• Preparation: Larger dogs can eat whole berries; mash them for smaller dogs to avoid choking. Frozen berries are fine as long as they are not sugared. Avoid canned or jarred blackberries as these are likely to contain added sugar. Pies made with blackberries or other baked goods are off the menu as are sweetened blackberry jams and spreads.
  • Dog treat portion size: Two or three blackberries as a small treat is great. You can also try Whole Life Living Treats Antioxidant Fruit Blend Dog Treats, which are bite-sized treats made with blackberries and other nutrient-rich superfoods.
  • Benefits: Another great fruit for dogs, blackberries are a great source of antioxidants (anthocyans), polyphenols, tannin, fiber, manganese, folate, and omega-3s. They're also high in lots of different vitamins, including C, K, A, and E.

Blueberries

  • High antioxidant capacity including Flavonoids
  • High in vitamins C and K to support your pup’s immune system
  • High in fiber, nutrient-dense and low in calories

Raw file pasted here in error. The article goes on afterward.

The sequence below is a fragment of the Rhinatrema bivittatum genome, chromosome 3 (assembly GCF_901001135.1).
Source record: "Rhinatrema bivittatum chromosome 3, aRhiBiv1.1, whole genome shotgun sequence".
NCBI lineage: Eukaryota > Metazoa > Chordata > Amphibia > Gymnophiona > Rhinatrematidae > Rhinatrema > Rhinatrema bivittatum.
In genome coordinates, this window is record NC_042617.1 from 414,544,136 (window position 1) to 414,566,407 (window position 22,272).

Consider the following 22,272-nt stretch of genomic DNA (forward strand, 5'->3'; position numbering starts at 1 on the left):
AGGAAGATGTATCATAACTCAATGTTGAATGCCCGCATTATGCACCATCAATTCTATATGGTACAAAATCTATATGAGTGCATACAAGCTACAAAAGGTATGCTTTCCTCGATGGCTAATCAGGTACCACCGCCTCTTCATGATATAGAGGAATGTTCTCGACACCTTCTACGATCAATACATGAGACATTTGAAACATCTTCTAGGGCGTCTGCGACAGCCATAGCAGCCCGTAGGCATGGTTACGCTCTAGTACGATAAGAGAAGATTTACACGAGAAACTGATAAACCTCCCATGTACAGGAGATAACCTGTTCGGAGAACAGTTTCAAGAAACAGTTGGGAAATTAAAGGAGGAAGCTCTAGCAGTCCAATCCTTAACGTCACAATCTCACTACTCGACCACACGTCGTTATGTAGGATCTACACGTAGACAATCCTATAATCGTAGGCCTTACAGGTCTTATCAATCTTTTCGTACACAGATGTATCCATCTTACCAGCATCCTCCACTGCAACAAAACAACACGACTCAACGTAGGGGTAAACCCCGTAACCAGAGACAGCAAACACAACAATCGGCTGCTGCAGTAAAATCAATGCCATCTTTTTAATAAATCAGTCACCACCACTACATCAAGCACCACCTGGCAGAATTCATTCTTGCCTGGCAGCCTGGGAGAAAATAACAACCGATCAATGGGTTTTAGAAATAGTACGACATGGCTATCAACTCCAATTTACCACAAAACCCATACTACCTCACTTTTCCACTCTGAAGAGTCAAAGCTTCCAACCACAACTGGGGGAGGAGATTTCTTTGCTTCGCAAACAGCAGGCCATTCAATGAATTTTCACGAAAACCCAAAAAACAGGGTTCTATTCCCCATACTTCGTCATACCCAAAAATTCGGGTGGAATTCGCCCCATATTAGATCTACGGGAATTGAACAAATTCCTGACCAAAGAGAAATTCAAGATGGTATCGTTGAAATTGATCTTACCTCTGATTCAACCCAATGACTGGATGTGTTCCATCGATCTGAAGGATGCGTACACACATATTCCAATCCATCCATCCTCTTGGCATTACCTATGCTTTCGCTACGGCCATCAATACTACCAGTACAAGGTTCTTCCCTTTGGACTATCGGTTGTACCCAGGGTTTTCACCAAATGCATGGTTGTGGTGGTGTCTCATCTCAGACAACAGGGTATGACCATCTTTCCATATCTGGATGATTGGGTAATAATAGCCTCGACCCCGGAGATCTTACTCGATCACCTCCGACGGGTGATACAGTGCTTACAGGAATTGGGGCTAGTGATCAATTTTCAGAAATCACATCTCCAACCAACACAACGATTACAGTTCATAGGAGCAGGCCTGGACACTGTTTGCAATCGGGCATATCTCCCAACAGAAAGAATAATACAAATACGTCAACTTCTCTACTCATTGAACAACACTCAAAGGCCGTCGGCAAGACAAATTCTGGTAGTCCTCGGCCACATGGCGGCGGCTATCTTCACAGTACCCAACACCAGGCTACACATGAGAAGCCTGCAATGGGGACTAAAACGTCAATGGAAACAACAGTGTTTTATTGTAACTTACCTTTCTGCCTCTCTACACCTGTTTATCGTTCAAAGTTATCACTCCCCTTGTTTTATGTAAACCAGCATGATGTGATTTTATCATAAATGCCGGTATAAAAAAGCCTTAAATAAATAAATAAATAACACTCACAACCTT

• 85% water for additional hydration benefits
  • Frozen berries are fine as long as they are not sugared. Avoid canned or jarred blueberries as these are likely to contain added sugar. Pies and other baked goods made with blueberries are off the menu as are sweetened blueberry jams and spreads.
  • Preparation: Frozen berries are fine as long as they are not sugared. Avoid canned or jarred blueberries as these are likely to contain added sugar. Pies and other baked goods made with blueberries are off the menu as are sweetened blueberry jams and spreads.
  • Dog treat portion size: Two or three blueberries are a great treat.“Freezing them can make a great warm-weather treat, or you can give them a toss in the air for your pup to catch,” Dr. Katribe suggests. “In general, freezing any type of fruit in bite-size pieces can change the texture and keep things interesting and new for dogs.”
  • Benefits: This vitamin-dense, high-antioxidant, low-calorie snack is rich in antioxidants and high in fiber, says Dr. Katribe. Specifically, they contain vitamins C, K, and manganese, and their antioxidant properties can potentially help bolster your dog’s immune system and brain function. Blueberries are also 85% water for additional hydration benefits.
  • Learn more about feeding blueberries to dogs here.

Bananas

  • High in lots of beneficial vitamins